Groups can get a sense of what life was like onboard the William A. Irvin, the flagship of United States Steel’s Great Lakes fleet.

The vessel, which carried iron ore and coal to Great Lakes ports for 40 years, is now a ship museum in Duluth, Minnesota. It’s closed for the 2019 season for painting and maintenance and will reopen for tours in 2020.

The Irvin is docked along the waterfront of Lake Superior next to the Duluth Entertainment Convention Center and near the Aerial Lift Bridge.

The vessel, named for a president of U.S. Steel, was christened in 1938 and sailed the Great Lakes until 1978.

While the Irvin was a workhorse for the company, it was also the fleet’s flagship and had four private luxury cabins for dignitaries, along with a separate dining room and lounge. The guest areas are trimmed in oak paneling and walnut veneer with brass hand railings.

irvin guest dining room
Guest dining room, William A. Irvin, Duluth, Minn.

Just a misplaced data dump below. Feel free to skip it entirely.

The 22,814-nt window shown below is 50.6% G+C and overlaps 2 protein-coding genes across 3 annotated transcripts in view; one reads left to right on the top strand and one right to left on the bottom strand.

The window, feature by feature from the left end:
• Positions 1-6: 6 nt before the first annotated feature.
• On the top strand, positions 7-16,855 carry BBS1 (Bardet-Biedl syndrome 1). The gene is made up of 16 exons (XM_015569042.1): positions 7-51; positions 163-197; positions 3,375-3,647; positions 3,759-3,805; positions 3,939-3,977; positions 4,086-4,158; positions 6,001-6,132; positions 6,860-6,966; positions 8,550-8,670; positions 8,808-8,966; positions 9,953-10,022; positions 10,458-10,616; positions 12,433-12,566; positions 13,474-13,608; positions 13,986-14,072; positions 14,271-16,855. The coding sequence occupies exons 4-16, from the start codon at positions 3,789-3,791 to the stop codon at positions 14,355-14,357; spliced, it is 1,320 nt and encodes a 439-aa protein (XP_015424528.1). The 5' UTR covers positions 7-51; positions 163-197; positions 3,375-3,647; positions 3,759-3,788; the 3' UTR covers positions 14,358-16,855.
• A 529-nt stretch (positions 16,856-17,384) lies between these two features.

Credit: William A. Irvin

Alexis Archambeau, manager of the Irvin, said the museum offers hourlong guided tours on board the vessel. There is a special rate for groups of 20 or more that book in advance. This includes a parking pass for the motorcoaches that is otherwise not included. 

“The tour takes groups to different places of the ship, including the engine room, galley, crew quarters, guest dining, guest suites, pilot house and many other areas,” Archambeau said. “Overall, people love to learn what it was like to work on these ships, and they are always so surprised at the beauty of the guest areas.” 

From the 2,000-horsepower steam turbine engine to the delicate antique fixtures, all is pristine on the Irvin.

Ship tours for groups are available seven days a week from May through September. Tours sell out at around 25 people. A group larger than 25 is divided into smaller groups, whose tours start in 15-minute increments. 

A gift shop carries nautical items and collectibles.

For more on the William A. Irvin call 218-623-1236 or go to